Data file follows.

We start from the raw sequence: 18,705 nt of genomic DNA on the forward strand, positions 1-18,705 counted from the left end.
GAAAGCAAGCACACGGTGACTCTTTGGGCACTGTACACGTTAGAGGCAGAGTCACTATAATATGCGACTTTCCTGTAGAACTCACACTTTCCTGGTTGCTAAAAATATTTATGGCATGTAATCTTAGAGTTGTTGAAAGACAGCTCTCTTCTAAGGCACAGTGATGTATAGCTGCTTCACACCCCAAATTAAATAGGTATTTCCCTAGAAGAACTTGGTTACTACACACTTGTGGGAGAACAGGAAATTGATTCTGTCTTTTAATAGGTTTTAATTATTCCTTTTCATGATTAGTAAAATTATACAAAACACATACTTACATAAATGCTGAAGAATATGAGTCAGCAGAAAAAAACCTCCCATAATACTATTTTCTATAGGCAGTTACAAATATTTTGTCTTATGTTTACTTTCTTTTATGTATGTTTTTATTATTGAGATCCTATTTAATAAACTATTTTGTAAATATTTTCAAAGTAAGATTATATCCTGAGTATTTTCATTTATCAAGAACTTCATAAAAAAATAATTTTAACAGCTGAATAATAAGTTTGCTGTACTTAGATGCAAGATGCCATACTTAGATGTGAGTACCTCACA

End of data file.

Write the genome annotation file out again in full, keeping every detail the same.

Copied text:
We start from the raw sequence: 18,705 nt of genomic DNA on the forward strand, positions 1-18,705 counted from the left end.
GAAAGCAAGCACACGGTGACTCTTTGGGCACTGTACACGTTAGAGGCAGAGTCACTATAATATGCGACTTTCCTGTAGAACTCACACTTTCCTGGTTGCTAAAAATATTTATGGCATGTAATCTTAGAGTTGTTGAAAGACAGCTCTCTTCTAAGGCACAGTGATGTATAGCTGCTTCACACCCCAAATTAAATAGGTATTTCCCTAGAAGAACTTGGTTACTACACACTTGTGGGAGAACAGGAAATTGATTCTGTCTTTTAATAGGTTTTAATTATTCCTTTTCATGATTAGTAAAATTATACAAAACACATACTTACATAAATGCTGAAGAATATGAGTCAGCAGAAAAAAACCTCCCATAATACTATTTTCTATAGGCAGTTACAAATATTTTGTCTTATGTTTACTTTCTTTTATGTATGTTTTTATTATTGAGATCCTATTTAATAAACTATTTTGTAAATATTTTCAAAGTAAGATTATATCCTGAGTATTTTCATTTATCAAGAACTTCATAAAAAAATAATTTTAACAGCTGAATAATAAGTTTGCTGTACTTAGATGCAAGATGCCATACTTAGATGTGAGTACCTCACA